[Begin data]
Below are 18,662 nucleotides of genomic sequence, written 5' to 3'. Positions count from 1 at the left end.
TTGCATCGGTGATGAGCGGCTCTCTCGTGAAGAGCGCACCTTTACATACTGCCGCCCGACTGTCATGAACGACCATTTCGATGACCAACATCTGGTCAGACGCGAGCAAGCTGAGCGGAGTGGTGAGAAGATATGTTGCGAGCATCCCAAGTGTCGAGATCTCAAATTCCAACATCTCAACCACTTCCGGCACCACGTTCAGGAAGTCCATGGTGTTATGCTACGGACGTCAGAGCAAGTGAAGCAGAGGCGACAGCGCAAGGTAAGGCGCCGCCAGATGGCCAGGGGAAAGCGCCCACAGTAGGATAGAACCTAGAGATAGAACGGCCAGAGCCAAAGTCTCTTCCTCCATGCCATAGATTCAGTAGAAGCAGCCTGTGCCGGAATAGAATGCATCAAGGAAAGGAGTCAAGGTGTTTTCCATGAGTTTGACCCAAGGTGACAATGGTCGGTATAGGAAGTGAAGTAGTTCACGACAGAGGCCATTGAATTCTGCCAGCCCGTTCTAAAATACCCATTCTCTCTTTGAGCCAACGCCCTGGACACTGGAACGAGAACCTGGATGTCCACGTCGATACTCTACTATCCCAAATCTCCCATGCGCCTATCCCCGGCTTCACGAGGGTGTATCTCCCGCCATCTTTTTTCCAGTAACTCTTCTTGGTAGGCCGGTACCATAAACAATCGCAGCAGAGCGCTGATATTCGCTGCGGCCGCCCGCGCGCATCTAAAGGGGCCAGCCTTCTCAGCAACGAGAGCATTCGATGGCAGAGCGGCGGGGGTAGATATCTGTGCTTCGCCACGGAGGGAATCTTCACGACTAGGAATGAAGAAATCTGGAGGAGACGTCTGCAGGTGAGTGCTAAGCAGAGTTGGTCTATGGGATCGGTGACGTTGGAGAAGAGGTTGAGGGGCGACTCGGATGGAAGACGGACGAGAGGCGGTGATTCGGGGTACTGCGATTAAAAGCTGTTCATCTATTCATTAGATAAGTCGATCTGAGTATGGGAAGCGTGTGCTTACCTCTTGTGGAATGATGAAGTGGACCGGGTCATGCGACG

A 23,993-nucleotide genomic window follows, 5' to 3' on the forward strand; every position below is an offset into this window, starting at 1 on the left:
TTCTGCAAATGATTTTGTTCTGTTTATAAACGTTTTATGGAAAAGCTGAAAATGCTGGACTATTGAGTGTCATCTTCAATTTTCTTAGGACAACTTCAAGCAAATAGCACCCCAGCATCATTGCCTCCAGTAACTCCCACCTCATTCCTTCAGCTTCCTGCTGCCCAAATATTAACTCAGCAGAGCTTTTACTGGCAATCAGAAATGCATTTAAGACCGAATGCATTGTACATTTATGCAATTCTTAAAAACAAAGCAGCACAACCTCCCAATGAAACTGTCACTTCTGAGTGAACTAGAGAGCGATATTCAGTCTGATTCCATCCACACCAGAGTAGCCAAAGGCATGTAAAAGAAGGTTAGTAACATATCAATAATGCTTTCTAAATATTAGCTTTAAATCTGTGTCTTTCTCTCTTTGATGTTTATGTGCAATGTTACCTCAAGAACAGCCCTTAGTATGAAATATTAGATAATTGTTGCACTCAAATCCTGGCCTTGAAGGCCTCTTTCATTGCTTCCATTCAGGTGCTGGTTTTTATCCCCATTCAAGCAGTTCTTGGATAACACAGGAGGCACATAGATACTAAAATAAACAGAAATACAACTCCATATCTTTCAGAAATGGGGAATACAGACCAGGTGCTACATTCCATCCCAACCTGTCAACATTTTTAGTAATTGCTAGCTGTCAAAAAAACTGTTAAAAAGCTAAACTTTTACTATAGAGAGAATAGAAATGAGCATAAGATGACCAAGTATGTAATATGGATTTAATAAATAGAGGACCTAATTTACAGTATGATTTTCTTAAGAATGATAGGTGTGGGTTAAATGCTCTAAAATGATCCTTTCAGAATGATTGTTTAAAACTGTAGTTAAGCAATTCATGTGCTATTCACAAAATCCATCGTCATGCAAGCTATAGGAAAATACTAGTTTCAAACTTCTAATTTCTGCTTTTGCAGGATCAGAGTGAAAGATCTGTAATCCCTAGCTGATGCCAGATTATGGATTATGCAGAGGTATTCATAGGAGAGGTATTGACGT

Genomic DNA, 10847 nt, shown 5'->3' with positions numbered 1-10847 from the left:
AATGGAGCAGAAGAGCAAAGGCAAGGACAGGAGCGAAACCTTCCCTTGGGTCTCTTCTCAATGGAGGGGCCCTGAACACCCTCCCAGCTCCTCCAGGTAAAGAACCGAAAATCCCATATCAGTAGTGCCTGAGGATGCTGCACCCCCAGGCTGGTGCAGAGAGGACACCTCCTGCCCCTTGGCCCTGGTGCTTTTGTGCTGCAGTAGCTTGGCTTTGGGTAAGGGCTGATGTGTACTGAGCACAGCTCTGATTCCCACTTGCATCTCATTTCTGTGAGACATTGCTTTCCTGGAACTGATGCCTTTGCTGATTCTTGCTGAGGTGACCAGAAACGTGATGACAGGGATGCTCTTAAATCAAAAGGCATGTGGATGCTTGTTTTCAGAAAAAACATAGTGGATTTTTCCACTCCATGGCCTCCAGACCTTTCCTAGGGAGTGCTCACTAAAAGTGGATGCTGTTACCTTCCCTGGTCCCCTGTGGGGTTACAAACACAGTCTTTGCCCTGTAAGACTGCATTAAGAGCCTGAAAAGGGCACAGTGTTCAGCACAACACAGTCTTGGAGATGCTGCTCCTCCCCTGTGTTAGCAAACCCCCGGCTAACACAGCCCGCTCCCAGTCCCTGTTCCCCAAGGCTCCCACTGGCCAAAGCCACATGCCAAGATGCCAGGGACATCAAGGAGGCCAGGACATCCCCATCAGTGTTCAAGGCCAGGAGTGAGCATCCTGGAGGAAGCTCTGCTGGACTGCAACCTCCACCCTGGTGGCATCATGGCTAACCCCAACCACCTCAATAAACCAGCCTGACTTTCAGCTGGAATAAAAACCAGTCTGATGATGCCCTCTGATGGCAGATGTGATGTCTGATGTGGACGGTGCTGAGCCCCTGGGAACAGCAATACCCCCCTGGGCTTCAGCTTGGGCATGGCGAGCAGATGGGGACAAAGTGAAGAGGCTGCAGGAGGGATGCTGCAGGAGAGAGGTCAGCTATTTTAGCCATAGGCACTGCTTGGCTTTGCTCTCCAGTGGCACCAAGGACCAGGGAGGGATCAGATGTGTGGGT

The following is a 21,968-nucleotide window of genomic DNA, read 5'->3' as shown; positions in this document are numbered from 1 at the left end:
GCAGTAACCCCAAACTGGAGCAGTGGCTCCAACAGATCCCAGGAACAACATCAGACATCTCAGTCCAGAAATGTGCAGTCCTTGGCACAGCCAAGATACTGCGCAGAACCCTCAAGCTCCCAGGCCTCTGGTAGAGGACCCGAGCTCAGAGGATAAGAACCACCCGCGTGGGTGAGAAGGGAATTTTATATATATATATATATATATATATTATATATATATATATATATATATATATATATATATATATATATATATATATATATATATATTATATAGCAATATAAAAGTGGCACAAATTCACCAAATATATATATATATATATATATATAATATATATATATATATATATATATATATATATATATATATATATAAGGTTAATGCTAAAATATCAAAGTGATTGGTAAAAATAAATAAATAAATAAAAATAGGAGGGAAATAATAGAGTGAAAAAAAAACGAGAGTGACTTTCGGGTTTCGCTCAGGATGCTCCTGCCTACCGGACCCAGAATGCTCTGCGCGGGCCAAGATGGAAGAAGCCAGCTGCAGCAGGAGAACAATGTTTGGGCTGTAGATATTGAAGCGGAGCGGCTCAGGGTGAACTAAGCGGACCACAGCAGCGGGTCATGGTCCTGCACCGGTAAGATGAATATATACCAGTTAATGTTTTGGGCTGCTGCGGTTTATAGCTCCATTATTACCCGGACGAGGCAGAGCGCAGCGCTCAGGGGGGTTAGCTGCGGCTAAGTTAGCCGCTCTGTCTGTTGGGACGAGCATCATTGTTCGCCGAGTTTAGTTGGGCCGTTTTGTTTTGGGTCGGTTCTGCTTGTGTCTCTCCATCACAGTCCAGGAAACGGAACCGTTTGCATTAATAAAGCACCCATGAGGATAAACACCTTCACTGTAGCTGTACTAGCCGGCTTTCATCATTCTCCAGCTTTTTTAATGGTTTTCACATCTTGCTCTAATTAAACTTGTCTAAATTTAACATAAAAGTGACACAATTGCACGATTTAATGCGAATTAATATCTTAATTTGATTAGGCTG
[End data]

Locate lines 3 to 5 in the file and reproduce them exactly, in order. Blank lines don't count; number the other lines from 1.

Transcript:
A 23,993-nucleotide genomic window follows, 5' to 3' on the forward strand; every position below is an offset into this window, starting at 1 on the left:
TTCTGCAAATGATTTTGTTCTGTTTATAAACGTTTTATGGAAAAGCTGAAAATGCTGGACTATTGAGTGTCATCTTCAATTTTCTTAGGACAACTTCAAGCAAATAGCACCCCAGCATCATTGCCTCCAGTAACTCCCACCTCATTCCTTCAGCTTCCTGCTGCCCAAATATTAACTCAGCAGAGCTTTTACTGGCAATCAGAAATGCATTTAAGACCGAATGCATTGTACATTTATGCAATTCTTAAAAACAAAGCAGCACAACCTCCCAATGAAACTGTCACTTCTGAGTGAACTAGAGAGCGATATTCAGTCTGATTCCATCCACACCAGAGTAGCCAAAGGCATGTAAAAGAAGGTTAGTAACATATCAATAATGCTTTCTAAATATTAGCTTTAAATCTGTGTCTTTCTCTCTTTGATGTTTATGTGCAATGTTACCTCAAGAACAGCCCTTAGTATGAAATATTAGATAATTGTTGCACTCAAATCCTGGCCTTGAAGGCCTCTTTCATTGCTTCCATTCAGGTGCTGGTTTTTATCCCCATTCAAGCAGTTCTTGGATAACACAGGAGGCACATAGATACTAAAATAAACAGAAATACAACTCCATATCTTTCAGAAATGGGGAATACAGACCAGGTGCTACATTCCATCCCAACCTGTCAACATTTTTAGTAATTGCTAGCTGTCAAAAAAACTGTTAAAAAGCTAAACTTTTACTATAGAGAGAATAGAAATGAGCATAAGATGACCAAGTATGTAATATGGATTTAATAAATAGAGGACCTAATTTACAGTATGATTTTCTTAAGAATGATAGGTGTGGGTTAAATGCTCTAAAATGATCCTTTCAGAATGATTGTTTAAAACTGTAGTTAAGCAATTCATGTGCTATTCACAAAATCCATCGTCATGCAAGCTATAGGAAAATACTAGTTTCAAACTTCTAATTTCTGCTTTTGCAGGATCAGAGTGAAAGATCTGTAATCCCTAGCTGATGCCAGATTATGGATTATGCAGAGGTATTCATAGGAGAGGTATTGACGT

Genomic DNA, 10847 nt, shown 5'->3' with positions numbered 1-10847 from the left: